No Truth, Lots of Consequences: Take action to prevent lying in the workplace


Note: This is the first installment in a three-part series about workplace communication in "Keys to Unlocking Successful Workplace Communication."

Let’s face it. Telling the truth isn’t always easy.

Lance Armstrong demonstrated that pretty well. He had us believing for years.

Lying on the job isn’t reserved for athletes or, for that matter, politicians. It also claims lots of airtime in the workplace. In fact, lying on the job is pretty common these days.

Participants of our Lying in the Workplace poll reported an increase in the prevalence of lying over the past five years. Fear (in various forms) was cited as the biggest trigger of workplace lies. Among the greatest fear factors that led to lying were fear of reprisal and fear of job loss.

No company, regardless of size, can afford the consequences of lying in the workplace. It is possible to create a workplace where truth can reign. More than 65 percent of Lying in the Workplace respondents said the catalyst for trust is effective communication between managers and associates.

Here are six ways to help managers create a truthful work environment through open communication and transparency:

1. Don’t do for managers what they must do themselves. Simply put, don’t give managers a reprieve from communicating. Corporate communication and human resources play vital roles in an organization’s information exchange practices, without question. But they are not playing the leading roles. That top billing must go to business managers, at all levels. They need to own the responsibility of communicating, regularly, with team members on the front lines. If the leaders at your organization don’t believe that communication is their No. 1 job, provide them with data from external and internal resources that proves otherwise. The research is abundant. Work to change managers’ mind-sets and the design of internal communication strategies so that managers are in the driver’s seat when it comes to the exchange of information in the workplace.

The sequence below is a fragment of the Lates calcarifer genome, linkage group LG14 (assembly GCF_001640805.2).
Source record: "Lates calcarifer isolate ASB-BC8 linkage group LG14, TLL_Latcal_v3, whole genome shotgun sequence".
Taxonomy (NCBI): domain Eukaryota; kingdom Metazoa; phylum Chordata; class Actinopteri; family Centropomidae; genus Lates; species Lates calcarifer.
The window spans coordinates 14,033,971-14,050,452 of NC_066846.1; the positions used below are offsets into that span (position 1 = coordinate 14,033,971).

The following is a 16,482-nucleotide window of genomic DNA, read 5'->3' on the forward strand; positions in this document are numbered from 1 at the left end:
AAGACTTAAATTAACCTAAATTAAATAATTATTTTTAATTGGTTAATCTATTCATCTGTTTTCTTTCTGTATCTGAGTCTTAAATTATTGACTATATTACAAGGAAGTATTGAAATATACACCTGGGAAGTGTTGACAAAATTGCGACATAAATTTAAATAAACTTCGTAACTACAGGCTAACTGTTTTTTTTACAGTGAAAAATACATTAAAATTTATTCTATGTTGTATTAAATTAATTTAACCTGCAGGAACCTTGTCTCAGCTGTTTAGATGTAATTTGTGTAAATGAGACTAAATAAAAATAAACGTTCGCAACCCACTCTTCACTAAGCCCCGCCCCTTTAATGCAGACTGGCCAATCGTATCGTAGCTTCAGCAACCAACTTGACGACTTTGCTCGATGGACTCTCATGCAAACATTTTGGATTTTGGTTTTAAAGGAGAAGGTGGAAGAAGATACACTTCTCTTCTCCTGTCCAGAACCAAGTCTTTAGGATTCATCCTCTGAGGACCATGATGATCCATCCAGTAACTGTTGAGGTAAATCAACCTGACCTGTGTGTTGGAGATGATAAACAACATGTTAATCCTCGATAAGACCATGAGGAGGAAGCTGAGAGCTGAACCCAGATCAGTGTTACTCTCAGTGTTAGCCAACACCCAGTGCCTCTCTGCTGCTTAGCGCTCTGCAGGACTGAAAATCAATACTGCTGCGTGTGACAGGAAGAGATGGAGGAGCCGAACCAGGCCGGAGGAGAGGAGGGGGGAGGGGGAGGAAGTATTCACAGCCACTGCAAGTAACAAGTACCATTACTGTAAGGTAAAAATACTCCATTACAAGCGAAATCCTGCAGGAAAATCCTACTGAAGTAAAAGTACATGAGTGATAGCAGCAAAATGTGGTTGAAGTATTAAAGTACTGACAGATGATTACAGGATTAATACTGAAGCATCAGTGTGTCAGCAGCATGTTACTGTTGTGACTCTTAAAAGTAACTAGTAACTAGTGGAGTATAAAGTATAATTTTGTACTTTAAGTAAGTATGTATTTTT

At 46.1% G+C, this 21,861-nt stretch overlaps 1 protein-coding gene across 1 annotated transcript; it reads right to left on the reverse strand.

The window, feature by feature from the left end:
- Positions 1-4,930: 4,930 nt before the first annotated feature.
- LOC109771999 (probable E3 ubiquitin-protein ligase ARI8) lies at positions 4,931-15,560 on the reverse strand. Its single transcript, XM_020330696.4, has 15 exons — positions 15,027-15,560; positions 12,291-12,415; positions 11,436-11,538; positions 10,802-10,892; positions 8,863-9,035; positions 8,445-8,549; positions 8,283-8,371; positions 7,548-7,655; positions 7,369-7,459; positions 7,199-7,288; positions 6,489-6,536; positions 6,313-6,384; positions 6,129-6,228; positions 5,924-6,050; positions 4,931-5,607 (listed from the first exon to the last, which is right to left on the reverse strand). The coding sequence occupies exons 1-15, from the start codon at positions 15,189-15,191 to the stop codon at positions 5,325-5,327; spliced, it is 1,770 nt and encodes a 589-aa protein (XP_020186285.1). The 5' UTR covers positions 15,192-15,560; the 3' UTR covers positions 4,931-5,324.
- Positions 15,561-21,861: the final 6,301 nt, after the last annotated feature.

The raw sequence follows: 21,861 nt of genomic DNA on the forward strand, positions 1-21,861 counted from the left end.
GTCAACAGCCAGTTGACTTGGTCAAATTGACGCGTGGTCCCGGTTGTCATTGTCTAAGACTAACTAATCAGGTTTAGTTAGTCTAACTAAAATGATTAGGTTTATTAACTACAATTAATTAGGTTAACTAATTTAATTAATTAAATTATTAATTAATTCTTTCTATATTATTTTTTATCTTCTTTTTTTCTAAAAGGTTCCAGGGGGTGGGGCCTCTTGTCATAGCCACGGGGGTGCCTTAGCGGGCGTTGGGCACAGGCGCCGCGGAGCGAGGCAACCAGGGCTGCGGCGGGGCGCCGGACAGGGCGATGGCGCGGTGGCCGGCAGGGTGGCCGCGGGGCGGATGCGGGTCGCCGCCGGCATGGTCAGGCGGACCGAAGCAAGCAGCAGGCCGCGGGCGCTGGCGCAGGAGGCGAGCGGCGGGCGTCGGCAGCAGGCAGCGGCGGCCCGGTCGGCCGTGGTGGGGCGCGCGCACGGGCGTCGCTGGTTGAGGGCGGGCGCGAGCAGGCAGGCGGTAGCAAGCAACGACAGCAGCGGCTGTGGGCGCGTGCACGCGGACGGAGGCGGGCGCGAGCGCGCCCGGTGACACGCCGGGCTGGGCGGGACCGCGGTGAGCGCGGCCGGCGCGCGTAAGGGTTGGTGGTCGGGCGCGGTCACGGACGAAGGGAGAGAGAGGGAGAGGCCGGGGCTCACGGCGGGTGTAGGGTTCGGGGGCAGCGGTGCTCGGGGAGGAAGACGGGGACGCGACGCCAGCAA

2. When you hit bad times, talk about it. No company or organization has 100 percent good news 100 percent of the time. Even the best-performing firms face losses, such as the loss of talent, a contract or a customer. Make it safe to communicate bad news. That starts with the key messages crafted by communicators. Don’t diffuse reality with complicated buzzwords or doublespeak that confuse and fluster. Employees quickly see through fluff and filters, and are readily offended by the notion that they can’t handle the real deal. Get into the groove of discussing successes and setbacks—from executive-level town halls to supervisor-led team huddles.

My firm introduced a simple communication tool for unlocking this balance in an organization where red-zone topics went unspoken. A two-column template marked “what’s going well” and “what’s not going well” became a standard guide for planning and presenting timely business information. While people weren't instantly comfortable talking about tough topics, the repeated use of a tool that made bad news both expected and acceptable went a long way toward helping managers and employees talk openly about setbacks and potential solutions, as well as mistakes and lessons learned. Another recommended approach, which comes from our survey feedback, was “during team meetings, always bring up the issue of truth in the workplace and how it is pertinent to the success of the company and the success of oneself.” Use tactics like this to create a culture where people do not fear repercussions for speaking up if they are late on a deliverable, cause an error or lose a sale.

3. Recognize voices of courage and candor. For organizations with a “shoot the messenger” culture, this is especially critical. Actions and words need to signal new directions in openness, candor and receptivity. Start with listening practices. Most likely you’ll need to adjust the amount of dedicated listening time in leadership communication practices. Five minutes in a one-hour town hall is woefully inadequate for demonstrating attentiveness and interest. Stop “cascading” information down multiple levels of management! Start driving dialogue through two-way exchanges that require speakers to excel as listeners. As leaders increasingly learn to tune into what employees say, coach them to positively recognize voices of courage and candor. “No one should be punished or ridiculed for telling the truth,” offered a survey respondent. An on-the-spot compliment goes a long way in rewarding an employee who speaks up with a contrasting opinion, constructive feedback or bad news.